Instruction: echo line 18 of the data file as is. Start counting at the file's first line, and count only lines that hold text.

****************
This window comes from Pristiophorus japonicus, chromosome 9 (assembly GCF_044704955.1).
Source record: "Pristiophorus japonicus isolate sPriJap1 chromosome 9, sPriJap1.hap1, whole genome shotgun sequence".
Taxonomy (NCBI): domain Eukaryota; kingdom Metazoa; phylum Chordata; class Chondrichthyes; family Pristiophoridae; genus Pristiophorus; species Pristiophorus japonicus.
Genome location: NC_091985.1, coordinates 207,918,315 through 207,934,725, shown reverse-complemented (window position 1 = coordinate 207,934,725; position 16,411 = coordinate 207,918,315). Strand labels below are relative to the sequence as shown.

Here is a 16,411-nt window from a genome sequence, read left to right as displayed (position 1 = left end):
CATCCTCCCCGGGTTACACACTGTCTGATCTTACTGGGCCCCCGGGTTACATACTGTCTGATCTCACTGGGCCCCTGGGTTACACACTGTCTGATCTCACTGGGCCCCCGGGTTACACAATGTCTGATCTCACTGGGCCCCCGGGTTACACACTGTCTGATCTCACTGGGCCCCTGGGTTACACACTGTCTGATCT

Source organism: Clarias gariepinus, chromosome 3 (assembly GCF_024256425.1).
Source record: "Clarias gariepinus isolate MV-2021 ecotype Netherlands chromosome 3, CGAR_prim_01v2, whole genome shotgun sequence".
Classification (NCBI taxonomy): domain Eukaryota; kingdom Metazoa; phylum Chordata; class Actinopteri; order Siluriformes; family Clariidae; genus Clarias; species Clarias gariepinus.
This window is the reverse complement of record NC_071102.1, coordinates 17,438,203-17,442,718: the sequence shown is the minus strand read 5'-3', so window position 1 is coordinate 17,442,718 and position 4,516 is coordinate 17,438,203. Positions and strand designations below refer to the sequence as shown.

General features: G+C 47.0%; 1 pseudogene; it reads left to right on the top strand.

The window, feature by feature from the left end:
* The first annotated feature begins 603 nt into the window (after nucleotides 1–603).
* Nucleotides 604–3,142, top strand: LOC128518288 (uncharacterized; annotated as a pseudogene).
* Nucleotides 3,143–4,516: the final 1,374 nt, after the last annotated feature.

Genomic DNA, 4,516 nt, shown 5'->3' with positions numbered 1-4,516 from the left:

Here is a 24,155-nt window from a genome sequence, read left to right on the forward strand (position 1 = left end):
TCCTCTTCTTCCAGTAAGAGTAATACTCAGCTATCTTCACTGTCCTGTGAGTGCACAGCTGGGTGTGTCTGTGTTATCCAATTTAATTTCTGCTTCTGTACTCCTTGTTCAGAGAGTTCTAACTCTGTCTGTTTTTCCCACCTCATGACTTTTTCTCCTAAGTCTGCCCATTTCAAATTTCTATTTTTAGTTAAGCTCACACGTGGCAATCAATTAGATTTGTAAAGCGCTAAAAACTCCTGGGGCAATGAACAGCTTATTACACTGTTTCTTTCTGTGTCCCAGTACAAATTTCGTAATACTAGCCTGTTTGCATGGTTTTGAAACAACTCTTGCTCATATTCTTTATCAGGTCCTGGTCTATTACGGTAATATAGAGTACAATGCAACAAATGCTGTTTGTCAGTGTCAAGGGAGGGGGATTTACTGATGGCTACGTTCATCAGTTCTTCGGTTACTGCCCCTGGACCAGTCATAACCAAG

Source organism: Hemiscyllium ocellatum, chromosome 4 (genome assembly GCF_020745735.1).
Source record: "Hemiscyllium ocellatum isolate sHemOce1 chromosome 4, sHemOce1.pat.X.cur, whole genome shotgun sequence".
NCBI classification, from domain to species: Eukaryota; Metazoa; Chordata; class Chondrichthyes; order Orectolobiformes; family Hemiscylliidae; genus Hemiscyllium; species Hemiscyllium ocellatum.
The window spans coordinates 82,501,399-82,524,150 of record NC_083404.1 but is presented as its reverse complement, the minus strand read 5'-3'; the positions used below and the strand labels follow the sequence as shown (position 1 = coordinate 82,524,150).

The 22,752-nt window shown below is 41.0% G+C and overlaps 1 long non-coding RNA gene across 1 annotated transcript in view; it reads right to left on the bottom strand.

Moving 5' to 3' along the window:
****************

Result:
TCCTCTTCTTCCAGTAAGAGTAATACTCAGCTATCTTCACTGTCCTGTGAGTGCACAGCTGGGTGTGTCTGTGTTATCCAATTTAATTTCTGCTTCTGTACTCCTTGTTCAGAGAGTTCTAACTCTGTCTGTTTTTCCCACCTCATGACTTTTTCTCCTAAGTCTGCCCATTTCAAATTTCTATTTTTAGTTAAGCTCACACGTGGCAATCAATTAGATTTGTAAAGCGCTAAAAACTCCTGGGGCAATGAACAGCTTATTACACTGTTTCTTTCTGTGTCCCAGTACAAATTTCGTAATACTAGCCTGTTTGCATGGTTTTGAAACAACTCTTGCTCATATTCTTTATCAGGTCCTGGTCTATTACGGTAATATAGAGTACAATGCAACAAATGCTGTTTGTCAGTGTCAAGGGAGGGGGATTTACTGATGGCTACGTTCATCAGTTCTTCGGTTACTGCCCCTGGACCAGTCATAACCAAG